3 January 2008

Hiking in Kerry

An American Hiker’s Thanksgiving Journey
By Renee Navarette


It is important to note from the start that, for the most part, Americans consider Western Ireland a primitive land where short-tempered, drunk men wearing kilts run about the countryside looking for battle with a warring clan while the women and children toil on farms and tend to the thatched roofed cottages they call home. For weeks prior to my arrival in Ireland, family, friends, and co-workers were questioning my decision to spend the Thanksgiving holiday hiking in Country Kerry. The cacophony of doubts and naysaying heightened once I informed them of the gear that my guide, Nathan Kingerlee, had instructed me to bring – hat, gloves, hiking boots, waterproof pants, waterproof jacket, backpack, and two fleece. I was barraged with questions almost daily such as, “Just where is he taking you? The wilds of Ireland?” I would reply with a smile, “God, I hope so.” People would walk away shaking their heads not understanding my desire to escape the comfort food and college football games of America’s most popular family holiday for hiking into the unknown in Western Ireland.

I knew that I had likely not done the amount of preparation necessary to face the challenges awaiting me in Ireland. I have a monotonous, demanding desk job requiring long hours and copious amounts of energy. My training during the week was limited to a one hour walk from downtown through the Strip District of Pittsburgh at lunchtime and walking two hours a day on the paved rolling hills of my hometown on the weekends. I naturally have a great deal of endurance so that coupled with my sheer will and determination would have to be relied upon to pull me through. I also had every confidence that Nathan knew me well enough from a previous tour that he would select hikes ideally suited for me.

There are number of hiking trails in Western Pennsylvania but many are paved or well-graveled and if the trail is not so civilized, the dirt paths are comprised mostly of clay which provides steady footing. I live in an area of hills and valleys but most are grassy and at a gentle grade, except in state parks where there are gigantic glacier-deposited boulders or steep hills for hikers to scale. The bottom line is that for the most part, I would be in alien territory hiking in Ireland.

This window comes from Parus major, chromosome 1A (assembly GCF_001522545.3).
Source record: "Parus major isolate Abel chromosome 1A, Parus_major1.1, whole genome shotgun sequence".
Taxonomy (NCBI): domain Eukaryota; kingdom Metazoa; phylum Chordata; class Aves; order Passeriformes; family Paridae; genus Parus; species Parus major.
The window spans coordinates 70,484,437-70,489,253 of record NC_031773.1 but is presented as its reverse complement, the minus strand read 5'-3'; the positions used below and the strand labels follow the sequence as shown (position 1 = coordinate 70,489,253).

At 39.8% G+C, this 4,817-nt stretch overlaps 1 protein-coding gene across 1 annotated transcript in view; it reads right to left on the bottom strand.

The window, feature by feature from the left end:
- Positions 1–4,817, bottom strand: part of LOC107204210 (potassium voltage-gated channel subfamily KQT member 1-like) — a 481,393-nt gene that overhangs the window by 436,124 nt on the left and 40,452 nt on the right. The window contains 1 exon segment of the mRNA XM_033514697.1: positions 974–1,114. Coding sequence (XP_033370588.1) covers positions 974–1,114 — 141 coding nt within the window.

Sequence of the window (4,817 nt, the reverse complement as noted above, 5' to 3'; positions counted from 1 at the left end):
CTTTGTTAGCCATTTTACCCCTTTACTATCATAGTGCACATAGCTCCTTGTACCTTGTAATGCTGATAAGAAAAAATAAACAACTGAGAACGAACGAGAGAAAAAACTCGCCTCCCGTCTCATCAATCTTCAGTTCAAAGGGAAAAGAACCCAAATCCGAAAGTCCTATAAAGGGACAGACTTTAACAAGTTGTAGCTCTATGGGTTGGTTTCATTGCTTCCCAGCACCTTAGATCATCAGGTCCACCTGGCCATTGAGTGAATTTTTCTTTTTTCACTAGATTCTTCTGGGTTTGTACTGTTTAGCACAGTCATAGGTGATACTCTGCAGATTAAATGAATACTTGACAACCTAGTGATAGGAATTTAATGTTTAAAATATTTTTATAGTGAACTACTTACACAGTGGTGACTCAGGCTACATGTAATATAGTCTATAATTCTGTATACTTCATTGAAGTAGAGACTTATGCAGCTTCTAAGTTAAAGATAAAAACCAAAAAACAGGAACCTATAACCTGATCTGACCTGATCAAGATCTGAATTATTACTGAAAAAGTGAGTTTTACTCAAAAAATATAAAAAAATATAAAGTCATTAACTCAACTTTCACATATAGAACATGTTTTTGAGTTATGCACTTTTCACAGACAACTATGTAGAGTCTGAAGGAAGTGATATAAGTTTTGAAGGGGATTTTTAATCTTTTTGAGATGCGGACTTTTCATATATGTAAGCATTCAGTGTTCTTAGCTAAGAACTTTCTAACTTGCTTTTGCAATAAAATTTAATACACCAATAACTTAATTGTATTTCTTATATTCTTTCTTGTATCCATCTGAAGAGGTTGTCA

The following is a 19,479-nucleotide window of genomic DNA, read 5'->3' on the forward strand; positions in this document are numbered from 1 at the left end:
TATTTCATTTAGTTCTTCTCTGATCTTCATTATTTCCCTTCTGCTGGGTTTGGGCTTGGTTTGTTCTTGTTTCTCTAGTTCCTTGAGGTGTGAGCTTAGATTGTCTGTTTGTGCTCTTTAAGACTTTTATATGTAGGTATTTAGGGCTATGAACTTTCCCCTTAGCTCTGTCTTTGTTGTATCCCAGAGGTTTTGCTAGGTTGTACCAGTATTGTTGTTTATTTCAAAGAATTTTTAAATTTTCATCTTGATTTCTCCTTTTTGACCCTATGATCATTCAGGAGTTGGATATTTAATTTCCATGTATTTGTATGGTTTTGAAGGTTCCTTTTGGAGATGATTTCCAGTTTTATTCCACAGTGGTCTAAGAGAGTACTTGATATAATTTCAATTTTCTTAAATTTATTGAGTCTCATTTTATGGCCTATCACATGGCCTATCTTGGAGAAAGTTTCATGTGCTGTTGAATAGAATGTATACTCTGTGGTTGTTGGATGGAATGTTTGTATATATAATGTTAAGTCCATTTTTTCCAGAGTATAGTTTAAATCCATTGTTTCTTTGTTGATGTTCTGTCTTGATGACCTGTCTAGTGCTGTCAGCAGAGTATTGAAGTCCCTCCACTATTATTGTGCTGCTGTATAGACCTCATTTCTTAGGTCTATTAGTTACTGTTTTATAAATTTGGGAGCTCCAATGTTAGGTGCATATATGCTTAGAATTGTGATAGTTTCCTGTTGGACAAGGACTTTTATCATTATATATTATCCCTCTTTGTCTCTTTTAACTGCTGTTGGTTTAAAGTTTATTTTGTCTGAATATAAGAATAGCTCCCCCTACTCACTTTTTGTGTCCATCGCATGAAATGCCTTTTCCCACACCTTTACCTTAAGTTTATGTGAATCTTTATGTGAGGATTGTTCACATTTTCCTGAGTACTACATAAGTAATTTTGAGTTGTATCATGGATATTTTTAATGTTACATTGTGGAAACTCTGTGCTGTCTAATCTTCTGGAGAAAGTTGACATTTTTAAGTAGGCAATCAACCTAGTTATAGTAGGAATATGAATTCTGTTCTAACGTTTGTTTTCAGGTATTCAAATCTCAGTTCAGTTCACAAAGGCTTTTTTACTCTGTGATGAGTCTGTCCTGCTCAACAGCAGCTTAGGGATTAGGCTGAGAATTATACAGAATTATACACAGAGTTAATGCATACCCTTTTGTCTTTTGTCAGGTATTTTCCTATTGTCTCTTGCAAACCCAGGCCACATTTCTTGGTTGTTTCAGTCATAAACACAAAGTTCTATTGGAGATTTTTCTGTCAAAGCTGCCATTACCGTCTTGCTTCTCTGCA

In fact, most of the hiking trails in Western Ireland would likely be considered barbaric at home in Pennsylvania. When I was not pulling a stuck foot out of a bog or mud, I was walking on a path that seemed suspiciously like a rocky stream bed. Stepping on white rocks at home is a good thing – solid limestone – but here it was quite a bad thing. Nathan would attempt to lead me through a less precarious path but inevitably I seemed to have a magnetic attraction to bogs and slippery rocks. Much of my days were spent – step, step, slide, step, step, stuck – with a few sheep ladders and metal or barbed-wire fences to overcome to add another level of challenge to my five foot stature.

Through all of this, I also had the unfortunate discovery that waterproof clothing and boots are only waterproof for a limited time when traversing wet terrain, particularly when walking for hours in slightly windy rainstorms. The only item I wore that proved itself worthy of the designation of waterproof was a felt slouch hat that kept my hair tucked underneath it dry even in downpours. I strove to ignore whatever discomfort and focus on enjoying my exploration with Nathan of a land that at times appeared straight out of a setting for a gothic novel or a child’s fairy tale.

Despite the mental and physical challenges, or perhaps because of them, I loved each and every hike I completed in County Kerry. No matter if I was gaping in wonderment at a waterfall, scaling a mountain or beach rock, sloshing up a sponge-like almost vertical hill, traipsing through a dense forest, meandering through a pasture, or stomping through a stream, I felt vibrant and alive – colors seemed richer, the scent of fetid leaves and peat more aromatic, the sound of trickling water more soothing, and time itself seemed to stand still. Though I will return to face further hiking challenges that await me in County Kerry, this idyllic week can never be replicated.

On the surface, my life appears to have returned to normal. I am back at home plowing through piles of work on my desk – concentration a task more arduous than any hike. For now, I have learned that eating a packed lunch on top of the Windy Gap on Thanksgiving can be far more satisfying than sitting at a table eating turkey, stuffing, and pumpkin pie in celebration of an over-rated American holiday. And next time I see a rainbow, I will know there is not a pot of gold at the end, but I will recall a memory far more precious to me of a pot of tea at the end of the trail in Glenbeigh.

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